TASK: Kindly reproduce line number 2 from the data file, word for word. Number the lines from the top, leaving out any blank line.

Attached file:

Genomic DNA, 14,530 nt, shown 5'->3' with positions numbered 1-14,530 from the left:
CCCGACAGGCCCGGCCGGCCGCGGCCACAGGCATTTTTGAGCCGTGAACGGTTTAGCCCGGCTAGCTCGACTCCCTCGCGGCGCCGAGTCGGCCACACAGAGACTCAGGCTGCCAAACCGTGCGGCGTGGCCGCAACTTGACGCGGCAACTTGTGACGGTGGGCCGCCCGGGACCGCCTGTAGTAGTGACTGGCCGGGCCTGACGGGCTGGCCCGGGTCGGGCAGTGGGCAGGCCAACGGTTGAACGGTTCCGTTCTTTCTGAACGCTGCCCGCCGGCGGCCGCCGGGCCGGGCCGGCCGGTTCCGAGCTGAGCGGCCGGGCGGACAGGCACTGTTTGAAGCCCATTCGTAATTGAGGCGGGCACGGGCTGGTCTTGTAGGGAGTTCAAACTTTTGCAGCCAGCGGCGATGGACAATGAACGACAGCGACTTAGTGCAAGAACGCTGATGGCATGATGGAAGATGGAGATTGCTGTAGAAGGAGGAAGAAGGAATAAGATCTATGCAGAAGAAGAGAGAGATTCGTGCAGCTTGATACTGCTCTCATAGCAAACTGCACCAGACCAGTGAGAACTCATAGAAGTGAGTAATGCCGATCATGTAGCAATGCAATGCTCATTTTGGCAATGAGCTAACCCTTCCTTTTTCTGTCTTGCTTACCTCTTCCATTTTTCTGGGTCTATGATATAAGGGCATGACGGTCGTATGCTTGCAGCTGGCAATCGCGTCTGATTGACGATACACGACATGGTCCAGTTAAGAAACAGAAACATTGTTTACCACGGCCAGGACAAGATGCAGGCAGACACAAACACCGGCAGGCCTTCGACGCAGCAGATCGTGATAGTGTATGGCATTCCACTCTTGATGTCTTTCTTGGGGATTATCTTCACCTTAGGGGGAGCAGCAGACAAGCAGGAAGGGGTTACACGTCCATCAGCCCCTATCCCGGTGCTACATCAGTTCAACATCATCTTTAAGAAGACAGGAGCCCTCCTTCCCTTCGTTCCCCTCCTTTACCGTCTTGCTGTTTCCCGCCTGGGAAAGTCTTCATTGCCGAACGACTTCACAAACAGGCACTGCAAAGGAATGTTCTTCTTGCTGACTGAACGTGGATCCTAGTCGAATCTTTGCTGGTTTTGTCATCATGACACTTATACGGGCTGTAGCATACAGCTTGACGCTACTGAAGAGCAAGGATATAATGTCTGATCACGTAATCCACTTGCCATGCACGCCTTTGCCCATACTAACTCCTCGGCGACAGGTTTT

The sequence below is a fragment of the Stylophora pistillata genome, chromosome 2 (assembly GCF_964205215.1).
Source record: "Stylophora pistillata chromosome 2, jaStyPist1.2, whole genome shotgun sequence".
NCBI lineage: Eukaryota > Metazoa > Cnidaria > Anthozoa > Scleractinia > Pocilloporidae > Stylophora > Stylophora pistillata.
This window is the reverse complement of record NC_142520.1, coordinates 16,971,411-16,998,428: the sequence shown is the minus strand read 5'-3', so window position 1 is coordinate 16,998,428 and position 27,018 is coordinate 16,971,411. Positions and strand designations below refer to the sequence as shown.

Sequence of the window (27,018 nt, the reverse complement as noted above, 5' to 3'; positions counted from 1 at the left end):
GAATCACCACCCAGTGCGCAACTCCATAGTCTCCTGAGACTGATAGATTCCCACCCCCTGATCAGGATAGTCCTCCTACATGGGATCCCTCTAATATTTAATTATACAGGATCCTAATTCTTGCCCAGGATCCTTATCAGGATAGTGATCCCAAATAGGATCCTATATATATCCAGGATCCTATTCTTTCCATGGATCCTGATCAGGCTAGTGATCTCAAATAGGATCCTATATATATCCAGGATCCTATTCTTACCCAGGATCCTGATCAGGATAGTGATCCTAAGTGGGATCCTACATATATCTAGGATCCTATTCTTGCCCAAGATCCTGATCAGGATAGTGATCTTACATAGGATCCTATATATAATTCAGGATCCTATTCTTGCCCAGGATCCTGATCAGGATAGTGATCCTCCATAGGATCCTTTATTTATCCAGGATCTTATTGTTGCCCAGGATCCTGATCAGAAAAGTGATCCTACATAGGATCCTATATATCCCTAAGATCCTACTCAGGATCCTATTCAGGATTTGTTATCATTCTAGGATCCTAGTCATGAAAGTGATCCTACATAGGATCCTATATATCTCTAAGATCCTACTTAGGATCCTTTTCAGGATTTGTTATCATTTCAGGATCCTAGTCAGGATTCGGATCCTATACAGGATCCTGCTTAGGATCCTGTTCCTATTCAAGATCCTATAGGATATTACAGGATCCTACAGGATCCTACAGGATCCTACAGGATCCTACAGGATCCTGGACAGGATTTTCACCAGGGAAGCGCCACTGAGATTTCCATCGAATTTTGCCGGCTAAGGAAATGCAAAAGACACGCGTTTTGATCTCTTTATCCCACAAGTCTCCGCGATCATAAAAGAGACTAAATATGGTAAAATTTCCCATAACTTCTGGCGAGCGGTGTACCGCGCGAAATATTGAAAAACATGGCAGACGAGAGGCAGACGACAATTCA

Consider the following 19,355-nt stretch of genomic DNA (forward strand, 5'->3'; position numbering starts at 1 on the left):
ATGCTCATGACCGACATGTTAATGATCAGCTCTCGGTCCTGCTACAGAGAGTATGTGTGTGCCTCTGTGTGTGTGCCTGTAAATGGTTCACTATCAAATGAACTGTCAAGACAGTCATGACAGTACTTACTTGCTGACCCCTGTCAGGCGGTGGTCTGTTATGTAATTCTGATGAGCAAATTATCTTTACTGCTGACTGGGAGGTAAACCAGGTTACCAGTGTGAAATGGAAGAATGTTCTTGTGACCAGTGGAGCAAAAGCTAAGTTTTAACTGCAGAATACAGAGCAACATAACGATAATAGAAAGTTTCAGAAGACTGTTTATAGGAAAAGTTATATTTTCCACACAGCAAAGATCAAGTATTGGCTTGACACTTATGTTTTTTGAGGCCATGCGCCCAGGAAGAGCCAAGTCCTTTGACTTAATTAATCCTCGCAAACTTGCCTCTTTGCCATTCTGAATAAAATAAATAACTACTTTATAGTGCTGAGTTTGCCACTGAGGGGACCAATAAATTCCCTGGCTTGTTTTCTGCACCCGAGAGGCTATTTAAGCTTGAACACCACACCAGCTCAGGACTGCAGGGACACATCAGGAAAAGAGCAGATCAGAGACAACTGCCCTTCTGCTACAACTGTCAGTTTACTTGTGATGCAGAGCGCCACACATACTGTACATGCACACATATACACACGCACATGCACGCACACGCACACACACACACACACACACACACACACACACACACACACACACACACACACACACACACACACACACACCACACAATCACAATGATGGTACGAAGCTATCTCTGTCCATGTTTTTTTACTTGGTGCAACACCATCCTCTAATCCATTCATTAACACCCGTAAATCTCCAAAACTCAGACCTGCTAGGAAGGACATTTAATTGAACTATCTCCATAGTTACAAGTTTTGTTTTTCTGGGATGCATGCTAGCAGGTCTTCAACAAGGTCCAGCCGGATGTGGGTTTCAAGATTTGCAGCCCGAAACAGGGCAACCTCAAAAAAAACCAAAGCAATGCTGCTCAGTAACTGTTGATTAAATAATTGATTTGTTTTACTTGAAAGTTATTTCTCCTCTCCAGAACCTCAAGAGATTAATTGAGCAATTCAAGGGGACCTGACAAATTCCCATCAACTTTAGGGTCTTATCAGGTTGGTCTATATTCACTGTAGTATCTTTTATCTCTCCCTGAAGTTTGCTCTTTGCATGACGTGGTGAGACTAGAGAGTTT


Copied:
CCCGACAGGCCCGGCCGGCCGCGGCCACAGGCATTTTTGAGCCGTGAACGGTTTAGCCCGGCTAGCTCGACTCCCTCGCGGCGCCGAGTCGGCCACACAGAGACTCAGGCTGCCAAACCGTGCGGCGTGGCCGCAACTTGACGCGGCAACTTGTGACGGTGGGCCGCCCGGGACCGCCTGTAGTAGTGACTGGCCGGGCCTGACGGGCTGGCCCGGGTCGGGCAGTGGGCAGGCCAACGGTTGAACGGTTCCGTTCTTTCTGAACGCTGCCCGCCGGCGGCCGCCGGGCCGGGCCGGCCGGTTCCGAGCTGAGCGGCCGGGCGGACAGGCACTGTTTGAAGCCCATTCGTAATTGAGGCGGGCACGGGCTGGTCTTGTAGGGAGTTCAAACTTTTGCAGCCAGCGGCGATGGACAATGAACGACAGCGACTTAGTGCAAGAACGCTGATGGCATGATGGAAGATGGAGATTGCTGTAGAAGGAGGAAGAAGGAATAAGATCTATGCAGAAGAAGAGAGAGATTCGTGCAGCTTGATACTGCTCTCATAGCAAACTGCACCAGACCAGTGAGAACTCATAGAAGTGAGTAATGCCGATCATGTAGCAATGCAATGCTCATTTTGGCAATGAGCTAACCCTTCCTTTTTCTGTCTTGCTTACCTCTTCCATTTTTCTGGGTCTATGATATAAGGGCATGACGGTCGTATGCTTGCAGCTGGCAATCGCGTCTGATTGACGATACACGACATGGTCCAGTTAAGAAACAGAAACATTGTTTACCACGGCCAGGACAAGATGCAGGCAGACACAAACACCGGCAGGCCTTCGACGCAGCAGATCGTGATAGTGTATGGCATTCCACTCTTGATGTCTTTCTTGGGGATTATCTTCACCTTAGGGGGAGCAGCAGACAAGCAGGAAGGGGTTACACGTCCATCAGCCCCTATCCCGGTGCTACATCAGTTCAACATCATCTTTAAGAAGACAGGAGCCCTCCTTCCCTTCGTTCCCCTCCTTTACCGTCTTGCTGTTTCCCGCCTGGGAAAGTCTTCATTGCCGAACGACTTCACAAACAGGCACTGCAAAGGAATGTTCTTCTTGCTGACTGAACGTGGATCCTAGTCGAATCTTTGCTGGTTTTGTCATCATGACACTTATACGGGCTGTAGCATACAGCTTGACGCTACTGAAGAGCAAGGATATAATGTCTGATCACGTAATCCACTTGCCATGCACGCCTTTGCCCATACTAACTCCTCGGCGACAGGTTTT